Susan Sontag would have been something of a dream subject for our study. Luckily, her diaries record her fascinating and intimate reflections upon the origins of literary creativity and the writing life. Here we explore just a few of her insights.
Susan Sontag was one of the leading intellectuals of the twentieth century, but is perhaps better known for her celebrated essays than for her fiction writing, which includes the novels The Benefactor (1963), Death Kit (1967), the best-selling The Volcano Lover (1992) and In America (2000).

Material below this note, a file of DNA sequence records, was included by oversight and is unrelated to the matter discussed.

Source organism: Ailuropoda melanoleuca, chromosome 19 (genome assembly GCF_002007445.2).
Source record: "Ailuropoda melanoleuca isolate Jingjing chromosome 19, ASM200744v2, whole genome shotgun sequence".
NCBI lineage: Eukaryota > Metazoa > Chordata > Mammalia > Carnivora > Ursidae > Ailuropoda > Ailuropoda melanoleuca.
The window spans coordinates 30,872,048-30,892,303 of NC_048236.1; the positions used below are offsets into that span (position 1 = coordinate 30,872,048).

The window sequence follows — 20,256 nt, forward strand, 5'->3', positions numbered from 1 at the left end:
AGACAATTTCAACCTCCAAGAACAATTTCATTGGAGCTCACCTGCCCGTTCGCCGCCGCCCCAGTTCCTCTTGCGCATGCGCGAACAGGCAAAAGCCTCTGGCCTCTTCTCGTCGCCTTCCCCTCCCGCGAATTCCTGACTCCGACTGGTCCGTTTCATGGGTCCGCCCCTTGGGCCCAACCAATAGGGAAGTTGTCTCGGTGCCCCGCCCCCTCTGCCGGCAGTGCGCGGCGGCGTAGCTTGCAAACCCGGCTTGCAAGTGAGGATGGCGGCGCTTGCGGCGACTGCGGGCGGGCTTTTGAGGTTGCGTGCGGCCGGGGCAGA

Her diaries, however, reveal that Sontag’s abiding literary ambitions eclipsed her myriad achievements in criticism. ‘[B]eing a novelist’ was her ambition ‘even when she was writing her best essays’ notes her son, David Rieff, in his preface to the second volume, published by Penguin under the name As Consciousness is Harnessed to Flesh (2012).
View original post 780 more words